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Montevideo American-News - Montevideo, MN
  • How does your community garden grow?

  • “I love the idea of growing things together. I love seeing how other people grow things. I love the chance encounters that happen when I am down at the garden,” commented veteran gardener Patrick Moore of his experience at Montevideo’s community garden.


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  • “I love the idea of growing things together. I love seeing how other people grow things. I love the chance encounters that happen when I am down at the garden,” commented veteran gardener Patrick Moore of his experience at Montevideo’s community garden.
    As early rain and many warm days have blanketed the area, Montevideo’s community garden is healthy and growing. Located in Smith Addition on Chippewa Street, one block north of Heather Nursery & Floral, the garden features 19 plots that local residents have planted and tended for the past two months.
    Amy Bacigalupo has been with the garden since it began four years ago and also serves to coordinate the effort. Over these four years, she and her husband have planted edible soybeans, tomatoes and basil.
    “I worked with Jerry Tilden and Duane Hastad to get the garden started,” Bacigalupo said. “It was always my hope that the garden would bring people together in the community.  I am not an avid gardener, but I enjoy getting to know people through the garden. That is why I stay involved.”
    Moore and his wife, Mary, have also been members of the community garden since it started. In their two side-by-side plots this year, they have planted potatoes, tomatoes, basil, Swiss chard, kale and collard greens. “We always plant marigolds and zinnias in our community garden to add a little color,” Patrick Moore adds.
    Bacigalupo and the Moores’ mix of produce is just the beginning of what people have planted at the community garden. Ben Pieh, a first-year plot-holder, has planted beans, peas, carrots and radishes. Leander and Lucille Citrowski put nearly one whole plot in potatoes, then also planted broccoli, kohlrabies, onions, radishes and sweet corn.
    Veteran gardener Robbie Anderson uses her plot as a chance to experiment with different plants.  Variety for her means chives, potatoes, onions, peppers, cucumbers, tomatoes, broccoli and shallots. “It’s something you can eat every day,” she said.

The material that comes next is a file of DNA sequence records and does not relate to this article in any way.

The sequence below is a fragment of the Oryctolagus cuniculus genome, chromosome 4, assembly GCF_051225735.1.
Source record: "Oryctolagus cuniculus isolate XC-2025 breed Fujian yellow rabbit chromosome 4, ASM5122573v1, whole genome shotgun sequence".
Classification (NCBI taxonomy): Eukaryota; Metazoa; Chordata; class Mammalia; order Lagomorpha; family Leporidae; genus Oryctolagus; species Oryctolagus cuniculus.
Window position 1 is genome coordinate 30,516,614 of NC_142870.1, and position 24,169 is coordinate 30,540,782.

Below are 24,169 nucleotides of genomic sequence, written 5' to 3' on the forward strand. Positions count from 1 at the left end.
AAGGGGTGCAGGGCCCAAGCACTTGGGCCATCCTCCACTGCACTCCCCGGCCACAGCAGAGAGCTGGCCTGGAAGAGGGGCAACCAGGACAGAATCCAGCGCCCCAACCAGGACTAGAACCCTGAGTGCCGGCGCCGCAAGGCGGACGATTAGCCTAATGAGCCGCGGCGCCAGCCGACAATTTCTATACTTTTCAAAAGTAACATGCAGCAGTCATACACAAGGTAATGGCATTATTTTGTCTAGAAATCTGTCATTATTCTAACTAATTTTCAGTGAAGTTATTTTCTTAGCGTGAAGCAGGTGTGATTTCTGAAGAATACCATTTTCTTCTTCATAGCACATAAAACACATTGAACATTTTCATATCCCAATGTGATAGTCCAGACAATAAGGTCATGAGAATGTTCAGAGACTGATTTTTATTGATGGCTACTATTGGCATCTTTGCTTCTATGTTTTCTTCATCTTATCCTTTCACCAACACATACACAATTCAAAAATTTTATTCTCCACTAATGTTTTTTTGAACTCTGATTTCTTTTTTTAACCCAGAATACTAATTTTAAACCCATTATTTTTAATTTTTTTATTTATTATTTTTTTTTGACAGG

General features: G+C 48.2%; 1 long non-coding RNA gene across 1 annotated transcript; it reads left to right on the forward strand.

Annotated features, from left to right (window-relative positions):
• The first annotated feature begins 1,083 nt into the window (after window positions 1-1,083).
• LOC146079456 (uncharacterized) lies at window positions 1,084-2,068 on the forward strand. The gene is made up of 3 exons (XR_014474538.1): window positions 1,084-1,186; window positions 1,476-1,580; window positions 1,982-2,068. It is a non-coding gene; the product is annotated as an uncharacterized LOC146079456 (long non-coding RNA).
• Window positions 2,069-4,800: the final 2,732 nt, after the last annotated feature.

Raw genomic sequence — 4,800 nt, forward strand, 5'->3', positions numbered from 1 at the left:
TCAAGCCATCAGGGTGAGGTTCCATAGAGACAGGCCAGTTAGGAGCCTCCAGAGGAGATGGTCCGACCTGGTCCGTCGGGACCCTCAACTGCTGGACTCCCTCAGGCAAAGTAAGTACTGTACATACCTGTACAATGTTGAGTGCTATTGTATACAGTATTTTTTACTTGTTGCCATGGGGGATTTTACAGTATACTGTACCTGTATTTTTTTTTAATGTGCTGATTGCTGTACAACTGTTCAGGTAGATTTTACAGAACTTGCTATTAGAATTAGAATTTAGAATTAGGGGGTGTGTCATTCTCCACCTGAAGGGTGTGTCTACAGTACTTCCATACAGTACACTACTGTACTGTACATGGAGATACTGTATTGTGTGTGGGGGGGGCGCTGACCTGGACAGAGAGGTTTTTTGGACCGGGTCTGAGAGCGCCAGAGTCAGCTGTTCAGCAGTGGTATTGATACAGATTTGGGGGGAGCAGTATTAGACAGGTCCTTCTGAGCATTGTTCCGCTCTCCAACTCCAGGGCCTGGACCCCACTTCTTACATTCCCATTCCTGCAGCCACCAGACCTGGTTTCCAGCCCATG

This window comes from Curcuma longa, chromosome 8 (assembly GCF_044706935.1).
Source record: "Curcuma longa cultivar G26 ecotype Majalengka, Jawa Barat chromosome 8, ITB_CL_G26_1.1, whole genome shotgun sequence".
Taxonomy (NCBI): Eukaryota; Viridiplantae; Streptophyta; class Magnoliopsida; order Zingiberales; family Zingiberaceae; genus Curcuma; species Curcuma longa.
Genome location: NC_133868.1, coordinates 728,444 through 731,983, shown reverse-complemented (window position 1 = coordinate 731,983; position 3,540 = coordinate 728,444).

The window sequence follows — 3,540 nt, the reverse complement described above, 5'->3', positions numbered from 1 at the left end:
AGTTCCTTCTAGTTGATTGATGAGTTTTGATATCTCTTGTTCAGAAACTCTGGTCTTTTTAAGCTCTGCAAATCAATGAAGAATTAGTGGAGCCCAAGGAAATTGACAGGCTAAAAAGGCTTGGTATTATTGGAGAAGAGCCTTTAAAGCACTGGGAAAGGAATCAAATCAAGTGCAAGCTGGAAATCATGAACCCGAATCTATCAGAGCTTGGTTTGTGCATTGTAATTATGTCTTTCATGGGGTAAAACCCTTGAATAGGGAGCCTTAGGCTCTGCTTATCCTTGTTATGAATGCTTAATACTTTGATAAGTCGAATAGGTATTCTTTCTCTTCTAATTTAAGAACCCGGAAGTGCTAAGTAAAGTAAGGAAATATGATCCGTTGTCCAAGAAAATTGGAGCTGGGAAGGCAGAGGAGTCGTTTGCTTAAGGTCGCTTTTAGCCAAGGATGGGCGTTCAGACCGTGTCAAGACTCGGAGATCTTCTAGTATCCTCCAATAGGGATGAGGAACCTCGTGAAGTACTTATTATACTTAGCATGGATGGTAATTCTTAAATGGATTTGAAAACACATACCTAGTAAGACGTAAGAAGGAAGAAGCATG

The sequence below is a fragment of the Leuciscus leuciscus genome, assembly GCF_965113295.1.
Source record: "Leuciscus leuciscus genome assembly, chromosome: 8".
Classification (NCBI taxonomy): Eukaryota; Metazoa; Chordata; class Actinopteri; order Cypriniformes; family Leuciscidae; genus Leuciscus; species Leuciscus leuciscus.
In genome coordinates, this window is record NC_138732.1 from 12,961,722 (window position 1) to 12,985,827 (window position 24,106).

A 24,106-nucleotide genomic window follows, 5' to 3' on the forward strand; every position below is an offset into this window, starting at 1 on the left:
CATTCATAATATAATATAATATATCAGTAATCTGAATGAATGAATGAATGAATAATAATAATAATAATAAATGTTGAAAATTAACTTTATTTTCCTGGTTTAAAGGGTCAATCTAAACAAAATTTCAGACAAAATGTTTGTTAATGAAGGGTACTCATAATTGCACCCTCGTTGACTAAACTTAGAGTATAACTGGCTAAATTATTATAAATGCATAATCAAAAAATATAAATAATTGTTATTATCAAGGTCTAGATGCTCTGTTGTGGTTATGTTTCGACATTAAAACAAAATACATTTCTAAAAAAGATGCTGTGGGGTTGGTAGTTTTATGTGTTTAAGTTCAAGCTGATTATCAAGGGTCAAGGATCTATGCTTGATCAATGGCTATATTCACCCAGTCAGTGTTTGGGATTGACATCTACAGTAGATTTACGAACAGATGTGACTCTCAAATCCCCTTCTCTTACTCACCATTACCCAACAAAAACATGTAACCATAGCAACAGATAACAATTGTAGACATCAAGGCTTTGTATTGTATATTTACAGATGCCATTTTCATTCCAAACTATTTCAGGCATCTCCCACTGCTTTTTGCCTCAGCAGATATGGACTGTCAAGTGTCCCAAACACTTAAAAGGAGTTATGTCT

The focus on freshness is what is appealing to Lucille Citrowski, who points out that keeping the chemicals out of the garden provides people with a healthy alternative to what is often available in stores.
    For many of the gardeners, growing their own produce adds to home-cooked recipes. For Ander­son, the Moores and many others, homemade salsa is a favorite. Anderson also likes to use her produce in Spanish rice while the Moores make all of their own pasta and pizza sauce from their garden produce.
    Like all gardening, though, raising food in the community garden comes with its challenges. “It’s a bit more work than we expected,” Pieh said. For him and others, keeping the plots weeded while juggling a busy work schedule can be difficult.
    Anderson has been able to weed almost every day, but even then Mother Nature hasn’t always cooperated. “I missed two days when it rained and then it was weedy,” she said.
    Page 2 of 2 - Leander Citrowski has patched hoses that have been nicked by the lawn mower or just worn out over time. He has also brought his own mower to clean up the hard-to-reach spots the city mowers cannot access.
    Another challenge that people have had to endure is when deer and other animals from nearby parks sneak into the garden for a late night snack. Citrowski has rigged up aluminum can noisemakers and even covered leaves with pepper sauce to keep critters away. He has still found broccoli leaves and potato plants nibbled in places.
    And, like gardeners everywhere, germination rates are less than perfect. Many gardeners have struggled with carrots. Anderson couldn’t get her cucumbers to grow while the Citrowskis have had their challenges with radishes.
    For many, these little struggles are part of the adventure as they share stories and solutions with fellow gardeners. This cooperation helps put the community in the gardening experience. “We love the people and the unique stories they have to share,” Patrick Moore said.
    In fact, Mary Moore and Bacigalupo are planning a community garden potluck for some time in August. This will be a chance for gardeners to get to know their neighbors and share the fruits and vegetables of their labors.
    Many helping hands have contributed to make this year’s community garden a success. “We have had a lot of support from various groups from the city, from Circle Sentencing to the Snowdrifters,” Bacigalupo said. “Duane at Heather Nursery & Floral has provided support all along from mini classes to tilling every year.”  She also noted how Jerry Tilden has provided much on-the-ground support as well.
    Although most gardeners have seen great success this year and in past years at the community garden, many share one improvement for next year: They’d like to see more people sign up and join in the fun.
    “It is important for all of us to make connections with where our food comes from.  Gardening is one way to do that,” Patrick Moore said.  “When we garden, we get a deeper appreciation for nature, we connect with our farmer friends who depend on the weather so much and we share food around the table with family and friends.  These simple pleasures are surely the best.”

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